OPINION | Changing corporate malfeasance

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Crispin Hull

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Another week and yet more examples of corporate greed and wrong-doing emerge. Big for-profit corporations are using JobKeeper funds as DividendKeeper and BonusKeeper. Facebook is making bullying threats over the Australian Government’s reasonable move to make it pay for content. Big business is urging the Government to scrap superannuation rises for wage and salary earners so it can pocket the money for profits, bonuses and dividends.

It does not seem to stop. Wage theft, water theft, theft from bank customers, tax dodging, and dodging responsibility for dangerous goods and environmental clean-up have been rife in corporate Australia for decades.

Bad behaviour is in big corporations’ DNA. It goes hand-in-hand with a corporation’s reason for existence: to maximise profit.

Selfish corporate lobbying of government is part of the trouble, but only part. Over the past few decades corporations have done a masterful job of convincing government that policies that favour big business are good for all: deregulation; self-regulation; privatisation; contracting out; user-pays; tax cuts for corporations and high-income earners, high migration of cheaper labour, and cuts to government services.

Further, corporations have engaged so-called independent consultants to craft tendentious reports to make these policies seem respectable and mainstream so they would be accepted by enough gullible voters to keep the main political parties either in government or as the government-in-waiting.

The corporations have sprinkled a bit of money at the political parties making those parties beholden to the corporate world’s most-favoured policies.

Many have rightly called for a ban on corporate political donations as a solution. It would certainly help. But it would not stop their endogenous malfeasance. Their bad behaviour towards workers, customers and the environment would continue. It is in their DNA.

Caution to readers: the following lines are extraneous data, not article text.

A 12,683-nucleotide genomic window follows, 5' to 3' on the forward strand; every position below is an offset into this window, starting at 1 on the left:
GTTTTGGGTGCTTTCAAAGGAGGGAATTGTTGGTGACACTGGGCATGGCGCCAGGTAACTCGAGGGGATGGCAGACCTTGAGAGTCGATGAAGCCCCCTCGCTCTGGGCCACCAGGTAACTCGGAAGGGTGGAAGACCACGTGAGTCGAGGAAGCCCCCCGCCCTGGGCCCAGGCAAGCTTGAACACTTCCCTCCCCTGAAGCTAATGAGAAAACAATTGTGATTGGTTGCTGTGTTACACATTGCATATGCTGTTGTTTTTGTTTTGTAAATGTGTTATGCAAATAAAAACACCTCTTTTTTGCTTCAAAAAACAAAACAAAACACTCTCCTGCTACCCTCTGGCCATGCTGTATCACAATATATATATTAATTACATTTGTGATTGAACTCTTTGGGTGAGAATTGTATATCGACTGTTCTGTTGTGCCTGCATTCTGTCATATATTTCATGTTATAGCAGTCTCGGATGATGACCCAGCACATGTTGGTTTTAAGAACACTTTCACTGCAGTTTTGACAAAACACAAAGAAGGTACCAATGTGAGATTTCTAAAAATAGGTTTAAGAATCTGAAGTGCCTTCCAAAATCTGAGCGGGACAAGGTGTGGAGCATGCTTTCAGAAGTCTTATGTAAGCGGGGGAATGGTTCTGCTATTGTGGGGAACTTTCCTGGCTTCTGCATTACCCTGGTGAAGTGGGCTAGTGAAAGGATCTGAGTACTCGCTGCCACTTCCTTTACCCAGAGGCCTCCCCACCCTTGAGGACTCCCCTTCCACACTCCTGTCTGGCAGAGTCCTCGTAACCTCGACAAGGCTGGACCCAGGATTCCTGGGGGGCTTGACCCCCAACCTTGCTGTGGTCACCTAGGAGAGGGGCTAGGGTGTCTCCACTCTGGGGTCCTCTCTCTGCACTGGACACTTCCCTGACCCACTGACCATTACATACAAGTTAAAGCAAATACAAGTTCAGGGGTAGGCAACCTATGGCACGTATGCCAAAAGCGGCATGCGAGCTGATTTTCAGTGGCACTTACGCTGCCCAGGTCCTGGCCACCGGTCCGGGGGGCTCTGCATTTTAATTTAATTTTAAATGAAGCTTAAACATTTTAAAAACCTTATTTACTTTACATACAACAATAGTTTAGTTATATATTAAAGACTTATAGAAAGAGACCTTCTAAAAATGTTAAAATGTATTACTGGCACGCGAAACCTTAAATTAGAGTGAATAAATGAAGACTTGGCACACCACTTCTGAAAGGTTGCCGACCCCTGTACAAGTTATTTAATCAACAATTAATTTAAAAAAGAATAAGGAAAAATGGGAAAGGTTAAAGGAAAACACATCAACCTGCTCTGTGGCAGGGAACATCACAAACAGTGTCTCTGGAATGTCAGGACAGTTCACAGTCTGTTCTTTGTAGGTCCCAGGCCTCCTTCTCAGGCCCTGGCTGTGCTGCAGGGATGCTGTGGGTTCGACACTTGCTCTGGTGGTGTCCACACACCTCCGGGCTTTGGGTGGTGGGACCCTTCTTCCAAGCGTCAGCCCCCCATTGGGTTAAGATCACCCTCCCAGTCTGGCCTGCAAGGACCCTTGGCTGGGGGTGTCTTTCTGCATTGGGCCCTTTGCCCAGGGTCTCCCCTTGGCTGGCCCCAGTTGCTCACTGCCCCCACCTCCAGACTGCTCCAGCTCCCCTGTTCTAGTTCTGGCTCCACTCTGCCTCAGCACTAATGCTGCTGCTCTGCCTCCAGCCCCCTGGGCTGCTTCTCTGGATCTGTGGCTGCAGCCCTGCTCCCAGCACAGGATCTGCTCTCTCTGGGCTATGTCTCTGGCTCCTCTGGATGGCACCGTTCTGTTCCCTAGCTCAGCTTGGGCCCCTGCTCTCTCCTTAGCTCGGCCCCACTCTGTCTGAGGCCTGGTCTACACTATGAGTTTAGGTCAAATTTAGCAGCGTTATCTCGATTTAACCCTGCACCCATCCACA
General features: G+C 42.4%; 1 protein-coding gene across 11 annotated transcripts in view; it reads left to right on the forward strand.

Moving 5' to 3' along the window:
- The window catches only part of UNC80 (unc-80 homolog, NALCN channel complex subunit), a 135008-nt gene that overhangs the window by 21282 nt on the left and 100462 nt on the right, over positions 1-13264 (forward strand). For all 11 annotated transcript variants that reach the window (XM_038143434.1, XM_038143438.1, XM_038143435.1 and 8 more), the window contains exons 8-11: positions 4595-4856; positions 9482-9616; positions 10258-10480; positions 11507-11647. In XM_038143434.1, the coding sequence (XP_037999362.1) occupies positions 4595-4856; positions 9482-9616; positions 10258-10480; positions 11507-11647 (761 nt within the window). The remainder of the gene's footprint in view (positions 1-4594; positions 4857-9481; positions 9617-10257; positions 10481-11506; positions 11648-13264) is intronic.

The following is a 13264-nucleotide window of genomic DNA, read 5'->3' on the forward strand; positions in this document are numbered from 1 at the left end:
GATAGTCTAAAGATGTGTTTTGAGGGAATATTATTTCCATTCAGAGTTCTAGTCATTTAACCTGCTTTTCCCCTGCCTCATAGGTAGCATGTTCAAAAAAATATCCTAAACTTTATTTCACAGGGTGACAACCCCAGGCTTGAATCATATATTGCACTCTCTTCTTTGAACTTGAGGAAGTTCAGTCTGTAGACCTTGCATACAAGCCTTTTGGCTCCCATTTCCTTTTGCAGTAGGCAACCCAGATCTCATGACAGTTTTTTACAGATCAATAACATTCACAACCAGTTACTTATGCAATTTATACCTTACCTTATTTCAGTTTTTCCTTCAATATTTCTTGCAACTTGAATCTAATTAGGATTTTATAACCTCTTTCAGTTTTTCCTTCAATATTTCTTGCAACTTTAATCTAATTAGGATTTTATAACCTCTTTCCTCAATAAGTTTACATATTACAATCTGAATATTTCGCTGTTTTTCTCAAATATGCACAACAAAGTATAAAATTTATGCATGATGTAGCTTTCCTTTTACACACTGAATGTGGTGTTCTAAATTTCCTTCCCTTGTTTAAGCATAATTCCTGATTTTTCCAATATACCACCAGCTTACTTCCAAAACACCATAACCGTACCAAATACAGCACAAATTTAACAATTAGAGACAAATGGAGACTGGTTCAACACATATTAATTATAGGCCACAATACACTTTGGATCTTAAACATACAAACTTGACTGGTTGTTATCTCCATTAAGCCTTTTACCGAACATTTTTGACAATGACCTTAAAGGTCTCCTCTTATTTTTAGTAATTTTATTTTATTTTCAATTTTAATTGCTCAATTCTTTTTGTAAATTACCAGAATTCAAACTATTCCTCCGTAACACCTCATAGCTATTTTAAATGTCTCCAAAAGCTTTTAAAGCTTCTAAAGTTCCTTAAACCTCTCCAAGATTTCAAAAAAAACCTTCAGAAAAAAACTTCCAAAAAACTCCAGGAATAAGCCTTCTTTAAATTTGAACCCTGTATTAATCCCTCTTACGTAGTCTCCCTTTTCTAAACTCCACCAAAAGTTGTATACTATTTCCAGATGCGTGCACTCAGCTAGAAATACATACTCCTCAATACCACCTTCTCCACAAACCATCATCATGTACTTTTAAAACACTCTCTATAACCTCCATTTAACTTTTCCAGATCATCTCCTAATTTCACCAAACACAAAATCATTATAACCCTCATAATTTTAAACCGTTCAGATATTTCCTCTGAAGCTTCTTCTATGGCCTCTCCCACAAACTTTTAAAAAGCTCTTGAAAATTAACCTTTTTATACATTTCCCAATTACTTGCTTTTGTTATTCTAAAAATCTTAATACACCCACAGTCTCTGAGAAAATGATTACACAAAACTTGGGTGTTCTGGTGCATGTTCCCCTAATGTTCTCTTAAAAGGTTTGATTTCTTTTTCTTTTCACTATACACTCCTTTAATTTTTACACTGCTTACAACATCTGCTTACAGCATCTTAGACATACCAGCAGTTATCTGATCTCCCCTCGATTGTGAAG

The original idea of a corporation had some merit. The corporate structure enabled large amounts of capital to be raised that would have been beyond individuals or even partnerships. They enabled management to be separated from ownership so the capital raised could be more efficiently used. They enabled perpetual succession, unlike partnerships or sole traders whose businesses risked falling apart upon the death of a partner or sole trader.

But most importantly, the corporation was offered limited liability. It meant that, when a corporate business went broke, the owners of shares in the corporate business could only lose the value of their shares and nothing more. They would not carry any individual liability for the corporation’s debts, the non-payment of which had sent the corporation broke.

Limited liability is a great gift from society to investors in corporations. But over recent decades society as a whole has not been getting a whole lot back for its gift. To the contrary, the gift has often yielded a metaphorical slap in the face.

Too often, corporations go broke without enough put away to meet debts owed to employees in the form of holiday and sick leave and superannuation. Too often, corporations go broke leaving unrehabilitated mine sites or public-health crises such as that caused by asbestos, chemicals and drug side effects.